On Wednesday the Mercatus Center at George Mason University announced the publication of an interactive map which gives each state a personal and economic freedom ranking as of 2011. The #1 ranking puts a state at the top as the most free, and that spot was earned by North Dakota. Not surprisingly, the states with the highest numbers, i.e. least free, are California at #49 and New York at #50.
Texas ranked #14 this time. That's worse than than the #8 spot it held in 2009 but better than the #17 spot it earned in 2007. High local debt was an impediment. Here are the first two paragraphs of their Texas analysis.
Texas prides itself on being a freedom-loving state, and at 14th in rank its citizens have something to be proud of. However, its policies are sometimes not as consistent with individual liberty as the rhetoric of its officials and citizens would suggest. Like many southern states, Texas performs better on economic freedom than personal freedom. Yet despite its reputation as a low-regulation state, it is only average for regulatory policy—while it is above average for fiscal policy.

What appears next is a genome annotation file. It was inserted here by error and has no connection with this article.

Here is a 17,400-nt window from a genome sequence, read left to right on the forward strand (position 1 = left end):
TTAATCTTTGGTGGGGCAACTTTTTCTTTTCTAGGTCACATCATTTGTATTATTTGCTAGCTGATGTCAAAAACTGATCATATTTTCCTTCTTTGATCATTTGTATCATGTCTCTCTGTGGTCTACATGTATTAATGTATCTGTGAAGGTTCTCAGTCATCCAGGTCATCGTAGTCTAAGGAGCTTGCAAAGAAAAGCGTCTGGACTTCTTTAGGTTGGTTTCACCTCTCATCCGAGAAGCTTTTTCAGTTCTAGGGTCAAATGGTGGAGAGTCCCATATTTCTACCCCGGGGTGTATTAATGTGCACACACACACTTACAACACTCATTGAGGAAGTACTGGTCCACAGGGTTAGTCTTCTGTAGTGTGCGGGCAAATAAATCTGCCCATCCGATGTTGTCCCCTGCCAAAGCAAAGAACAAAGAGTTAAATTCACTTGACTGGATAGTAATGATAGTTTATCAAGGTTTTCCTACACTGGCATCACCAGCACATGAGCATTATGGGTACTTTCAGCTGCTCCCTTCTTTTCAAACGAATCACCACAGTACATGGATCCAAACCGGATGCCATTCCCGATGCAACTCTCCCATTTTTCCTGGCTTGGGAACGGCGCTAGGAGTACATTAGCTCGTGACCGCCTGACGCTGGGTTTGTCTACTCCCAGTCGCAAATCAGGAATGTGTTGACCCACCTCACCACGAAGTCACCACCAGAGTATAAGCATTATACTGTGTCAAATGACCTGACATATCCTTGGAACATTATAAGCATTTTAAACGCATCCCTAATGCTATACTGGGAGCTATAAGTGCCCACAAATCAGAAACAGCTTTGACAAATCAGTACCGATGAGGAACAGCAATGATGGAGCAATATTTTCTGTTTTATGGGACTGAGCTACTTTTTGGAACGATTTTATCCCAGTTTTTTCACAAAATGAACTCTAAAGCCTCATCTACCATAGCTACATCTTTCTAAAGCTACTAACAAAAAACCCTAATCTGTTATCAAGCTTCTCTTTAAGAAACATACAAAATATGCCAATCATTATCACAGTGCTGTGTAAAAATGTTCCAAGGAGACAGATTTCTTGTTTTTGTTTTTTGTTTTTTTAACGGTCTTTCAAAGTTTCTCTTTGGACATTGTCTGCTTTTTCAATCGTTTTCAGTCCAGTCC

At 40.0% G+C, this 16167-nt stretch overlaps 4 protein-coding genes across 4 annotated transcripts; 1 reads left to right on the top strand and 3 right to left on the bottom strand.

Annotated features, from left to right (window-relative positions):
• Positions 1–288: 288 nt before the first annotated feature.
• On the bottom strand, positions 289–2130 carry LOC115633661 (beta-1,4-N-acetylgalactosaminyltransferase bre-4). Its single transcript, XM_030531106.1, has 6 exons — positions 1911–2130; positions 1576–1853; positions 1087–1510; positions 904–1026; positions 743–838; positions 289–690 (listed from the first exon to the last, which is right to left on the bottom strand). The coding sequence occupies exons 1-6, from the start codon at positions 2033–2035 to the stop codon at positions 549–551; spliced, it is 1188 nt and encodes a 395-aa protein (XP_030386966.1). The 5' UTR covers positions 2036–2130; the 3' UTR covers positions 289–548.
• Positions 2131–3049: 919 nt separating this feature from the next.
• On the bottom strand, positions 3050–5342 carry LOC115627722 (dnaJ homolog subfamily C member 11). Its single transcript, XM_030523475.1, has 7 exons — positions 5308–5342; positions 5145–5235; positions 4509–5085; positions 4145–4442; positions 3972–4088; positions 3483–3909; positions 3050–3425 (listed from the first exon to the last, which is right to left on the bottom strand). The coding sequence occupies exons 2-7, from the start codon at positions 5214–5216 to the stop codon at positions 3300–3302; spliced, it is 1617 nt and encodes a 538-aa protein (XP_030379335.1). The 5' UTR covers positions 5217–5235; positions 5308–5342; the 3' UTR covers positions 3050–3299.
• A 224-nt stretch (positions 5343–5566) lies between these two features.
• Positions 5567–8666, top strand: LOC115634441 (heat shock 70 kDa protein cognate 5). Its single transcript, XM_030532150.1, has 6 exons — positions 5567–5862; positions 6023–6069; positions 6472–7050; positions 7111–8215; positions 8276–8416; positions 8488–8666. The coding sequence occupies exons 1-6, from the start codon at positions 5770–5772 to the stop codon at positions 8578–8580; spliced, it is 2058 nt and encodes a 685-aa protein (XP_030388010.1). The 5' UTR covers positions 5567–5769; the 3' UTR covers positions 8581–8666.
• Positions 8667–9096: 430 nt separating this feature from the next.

exas enjoys one of the lowest tax burdens in the country. It also does better than average on state spending, fiscal decentralization, and government employment relative to the private sector. However, state and local debt is high (with most of the problem arising at the local level).
Emphasis added. Texas residents have certainly seen the local debts rising. Good economic times cause a fever that induces amnesia about the bad times.